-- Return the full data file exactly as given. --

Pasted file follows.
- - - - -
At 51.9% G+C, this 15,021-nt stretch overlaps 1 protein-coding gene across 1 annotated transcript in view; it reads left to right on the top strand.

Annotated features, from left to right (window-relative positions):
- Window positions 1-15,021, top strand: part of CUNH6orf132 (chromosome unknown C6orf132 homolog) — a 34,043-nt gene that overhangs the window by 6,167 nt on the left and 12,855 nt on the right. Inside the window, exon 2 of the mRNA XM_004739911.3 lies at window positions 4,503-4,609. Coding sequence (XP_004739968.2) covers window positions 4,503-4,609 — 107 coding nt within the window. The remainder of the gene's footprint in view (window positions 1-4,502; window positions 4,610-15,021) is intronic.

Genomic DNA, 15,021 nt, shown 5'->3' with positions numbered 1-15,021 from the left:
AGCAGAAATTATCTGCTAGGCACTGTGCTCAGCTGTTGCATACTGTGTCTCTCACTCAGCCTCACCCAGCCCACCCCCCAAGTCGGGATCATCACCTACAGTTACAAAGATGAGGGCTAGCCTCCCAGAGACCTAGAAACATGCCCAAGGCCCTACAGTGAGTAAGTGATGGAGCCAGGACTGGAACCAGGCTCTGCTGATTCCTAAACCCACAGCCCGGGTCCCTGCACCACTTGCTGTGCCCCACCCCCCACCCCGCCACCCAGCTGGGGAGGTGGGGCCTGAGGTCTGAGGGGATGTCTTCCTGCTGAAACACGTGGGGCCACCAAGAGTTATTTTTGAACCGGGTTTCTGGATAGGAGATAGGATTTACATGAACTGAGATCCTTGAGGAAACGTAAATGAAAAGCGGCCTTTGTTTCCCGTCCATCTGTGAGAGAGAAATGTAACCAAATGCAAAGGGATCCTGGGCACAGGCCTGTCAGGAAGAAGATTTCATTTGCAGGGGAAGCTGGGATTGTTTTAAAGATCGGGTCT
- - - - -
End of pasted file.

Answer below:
At 51.9% G+C, this 15,021-nt stretch overlaps 1 protein-coding gene across 1 annotated transcript in view; it reads left to right on the top strand.

Annotated features, from left to right (window-relative positions):
- Window positions 1-15,021, top strand: part of CUNH6orf132 (chromosome unknown C6orf132 homolog) — a 34,043-nt gene that overhangs the window by 6,167 nt on the left and 12,855 nt on the right. Inside the window, exon 2 of the mRNA XM_004739911.3 lies at window positions 4,503-4,609. Coding sequence (XP_004739968.2) covers window positions 4,503-4,609 — 107 coding nt within the window. The remainder of the gene's footprint in view (window positions 1-4,502; window positions 4,610-15,021) is intronic.

Genomic DNA, 15,021 nt, shown 5'->3' with positions numbered 1-15,021 from the left:
AGCAGAAATTATCTGCTAGGCACTGTGCTCAGCTGTTGCATACTGTGTCTCTCACTCAGCCTCACCCAGCCCACCCCCCAAGTCGGGATCATCACCTACAGTTACAAAGATGAGGGCTAGCCTCCCAGAGACCTAGAAACATGCCCAAGGCCCTACAGTGAGTAAGTGATGGAGCCAGGACTGGAACCAGGCTCTGCTGATTCCTAAACCCACAGCCCGGGTCCCTGCACCACTTGCTGTGCCCCACCCCCCACCCCGCCACCCAGCTGGGGAGGTGGGGCCTGAGGTCTGAGGGGATGTCTTCCTGCTGAAACACGTGGGGCCACCAAGAGTTATTTTTGAACCGGGTTTCTGGATAGGAGATAGGATTTACATGAACTGAGATCCTTGAGGAAACGTAAATGAAAAGCGGCCTTTGTTTCCCGTCCATCTGTGAGAGAGAAATGTAACCAAATGCAAAGGGATCCTGGGCACAGGCCTGTCAGGAAGAAGATTTCATTTGCAGGGGAAGCTGGGATTGTTTTAAAGATCGGGTCT